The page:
Monthly Archives: July 2012

Hitachino Nest’s Red Rice Ale & Spirited Away

Good evening, Drinkers!

In the international spirit of the Olympics, tonight’s combo is imported from Japan. While there are plenty of American films & beers to discuss, it’s nice to step outside of the U.S. from time to time. And with that in mind, let’s dive right into tonight’s pairing of the fantastic animated film Spirited Away and Hitachino Nest’s unique Red Rice Ale.

For those of you who haven’t seen the 2001 Academy-award winning animated film Spirited Away, directed by the unparalleled Hayao Miyazaki, stop reading this review and go watch the movie. Without exaggeration, this film is truly beautiful and offers something to every audience member. Ostensibly about a young girl who becomes trapped in a magic bathhouse, the film’s themes are broadly human and deeply touching. Buried in this astounding and unfamiliar magical world, our protagonist, Chihiro/Sen undergoes an immediately familiar coming-of-age tale.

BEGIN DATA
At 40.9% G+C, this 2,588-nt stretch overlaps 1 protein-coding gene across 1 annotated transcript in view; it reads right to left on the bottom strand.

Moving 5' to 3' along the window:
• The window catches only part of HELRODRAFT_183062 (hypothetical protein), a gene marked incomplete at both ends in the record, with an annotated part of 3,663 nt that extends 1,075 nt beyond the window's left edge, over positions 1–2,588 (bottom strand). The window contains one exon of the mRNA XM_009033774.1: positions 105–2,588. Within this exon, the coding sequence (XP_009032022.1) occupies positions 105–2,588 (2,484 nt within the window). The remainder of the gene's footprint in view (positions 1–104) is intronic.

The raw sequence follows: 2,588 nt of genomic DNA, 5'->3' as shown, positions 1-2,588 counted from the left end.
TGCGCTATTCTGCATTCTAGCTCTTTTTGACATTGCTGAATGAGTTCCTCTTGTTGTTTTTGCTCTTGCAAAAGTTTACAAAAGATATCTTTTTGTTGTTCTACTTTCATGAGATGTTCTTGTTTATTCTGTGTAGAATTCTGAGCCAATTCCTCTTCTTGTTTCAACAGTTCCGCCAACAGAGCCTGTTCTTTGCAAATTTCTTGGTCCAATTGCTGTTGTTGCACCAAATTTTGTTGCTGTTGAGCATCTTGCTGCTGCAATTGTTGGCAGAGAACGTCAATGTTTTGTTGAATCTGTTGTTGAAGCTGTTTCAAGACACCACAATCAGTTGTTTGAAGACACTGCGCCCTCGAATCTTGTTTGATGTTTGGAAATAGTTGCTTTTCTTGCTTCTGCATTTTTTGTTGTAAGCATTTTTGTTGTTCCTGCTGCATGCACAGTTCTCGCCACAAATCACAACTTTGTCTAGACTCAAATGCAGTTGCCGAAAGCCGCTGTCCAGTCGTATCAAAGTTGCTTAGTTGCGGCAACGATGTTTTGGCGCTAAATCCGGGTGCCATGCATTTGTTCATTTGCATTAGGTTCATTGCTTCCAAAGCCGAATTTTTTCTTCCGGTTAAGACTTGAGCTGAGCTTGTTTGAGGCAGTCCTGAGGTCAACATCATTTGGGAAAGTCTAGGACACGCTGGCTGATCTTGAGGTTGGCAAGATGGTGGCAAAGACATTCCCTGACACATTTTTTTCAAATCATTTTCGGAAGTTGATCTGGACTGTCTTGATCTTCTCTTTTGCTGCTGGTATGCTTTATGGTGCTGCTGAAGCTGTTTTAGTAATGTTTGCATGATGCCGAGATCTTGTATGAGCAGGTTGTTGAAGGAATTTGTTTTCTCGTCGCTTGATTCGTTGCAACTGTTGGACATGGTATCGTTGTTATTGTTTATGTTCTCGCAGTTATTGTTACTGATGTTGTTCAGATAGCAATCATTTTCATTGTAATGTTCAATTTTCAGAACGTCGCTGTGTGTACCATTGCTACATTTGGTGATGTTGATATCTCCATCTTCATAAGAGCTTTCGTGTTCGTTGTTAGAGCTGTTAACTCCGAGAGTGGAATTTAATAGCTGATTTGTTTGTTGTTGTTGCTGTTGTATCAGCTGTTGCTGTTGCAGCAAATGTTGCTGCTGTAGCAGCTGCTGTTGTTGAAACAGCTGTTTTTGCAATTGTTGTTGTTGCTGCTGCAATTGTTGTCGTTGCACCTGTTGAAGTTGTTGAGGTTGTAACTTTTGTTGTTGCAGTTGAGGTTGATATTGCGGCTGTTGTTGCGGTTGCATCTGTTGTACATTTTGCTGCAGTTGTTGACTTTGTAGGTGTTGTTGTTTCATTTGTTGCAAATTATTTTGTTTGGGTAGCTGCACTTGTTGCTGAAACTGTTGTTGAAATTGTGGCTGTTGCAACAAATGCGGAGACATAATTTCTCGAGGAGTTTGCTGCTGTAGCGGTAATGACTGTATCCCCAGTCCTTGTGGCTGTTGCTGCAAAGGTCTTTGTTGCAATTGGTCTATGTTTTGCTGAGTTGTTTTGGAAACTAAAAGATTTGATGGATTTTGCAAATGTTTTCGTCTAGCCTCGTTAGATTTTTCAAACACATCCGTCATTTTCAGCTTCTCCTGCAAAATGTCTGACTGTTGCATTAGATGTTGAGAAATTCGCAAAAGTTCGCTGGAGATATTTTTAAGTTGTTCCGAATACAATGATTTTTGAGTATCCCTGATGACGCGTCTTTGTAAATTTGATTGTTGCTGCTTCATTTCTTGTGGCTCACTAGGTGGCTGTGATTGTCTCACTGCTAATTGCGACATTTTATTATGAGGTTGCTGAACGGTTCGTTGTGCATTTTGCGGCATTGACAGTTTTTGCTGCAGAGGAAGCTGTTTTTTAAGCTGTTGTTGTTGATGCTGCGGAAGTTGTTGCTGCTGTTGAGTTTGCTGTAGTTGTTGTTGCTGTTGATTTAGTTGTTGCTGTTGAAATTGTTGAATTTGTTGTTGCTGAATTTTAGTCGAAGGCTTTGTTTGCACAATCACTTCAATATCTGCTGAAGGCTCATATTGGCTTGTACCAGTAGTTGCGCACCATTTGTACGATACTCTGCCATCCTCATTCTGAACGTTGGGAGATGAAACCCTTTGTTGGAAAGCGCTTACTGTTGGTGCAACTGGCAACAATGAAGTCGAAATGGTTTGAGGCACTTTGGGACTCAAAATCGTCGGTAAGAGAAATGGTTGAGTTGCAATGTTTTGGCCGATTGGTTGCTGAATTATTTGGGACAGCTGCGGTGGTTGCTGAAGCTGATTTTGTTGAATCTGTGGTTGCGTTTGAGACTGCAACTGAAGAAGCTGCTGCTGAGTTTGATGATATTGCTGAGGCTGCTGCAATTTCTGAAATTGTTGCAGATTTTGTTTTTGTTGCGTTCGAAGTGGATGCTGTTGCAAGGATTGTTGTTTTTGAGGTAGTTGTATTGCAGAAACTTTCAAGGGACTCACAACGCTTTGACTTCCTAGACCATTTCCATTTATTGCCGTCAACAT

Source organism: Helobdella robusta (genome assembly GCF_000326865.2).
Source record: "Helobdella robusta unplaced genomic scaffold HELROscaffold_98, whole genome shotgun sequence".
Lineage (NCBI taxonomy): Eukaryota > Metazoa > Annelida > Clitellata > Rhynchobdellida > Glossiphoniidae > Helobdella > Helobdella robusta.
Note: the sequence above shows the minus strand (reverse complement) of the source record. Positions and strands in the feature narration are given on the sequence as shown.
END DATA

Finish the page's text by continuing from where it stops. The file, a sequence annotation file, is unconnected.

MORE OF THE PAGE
Note: I know I can’t really do the plot justice, so I’m going to avoid exposition and just tell you what I think about this film.

Just another day at the magic office.

Though every frame is filled with monsters and creatures, our attention is always focused on our hero’s journey. And that kind of focus is difficult to achieve. Every detail of Miyazaki’s film is accounted for and presented as if it’s part of our everyday experience. Lanterns hop around on feet, trains float over water and dragons streak across the sky. The close-minded will only see an animated film as a “kids movie” and will fail to see the onscreen ingenuity of the fully-realized universe that is Spirited Away. And this film is not for kids. It’s for everyone. Yes it’s a bit childish at times, but it’s also a bit bloody and intense. The film’s two bad-guys, Yubaba and No-Face are some of the scariest, and most well-rounded, “villains” you’ll find on screen. Moreover, despite the film’s 2001 release date and Japanese subtitles (I chose to watch it with subtitles but an American dubbed version is readily available), the film is utterly timeless. A girl’s search for her parents and a quest to save the boy? It never gets old. And so what if I come off as hypoerbolic? If a Miyazaki film doesn’t leave you with a little child-like euphoria and sense of wonder, then you’re not a person. Fact.

Go watch this movie.

No Face is definitely not a creeper…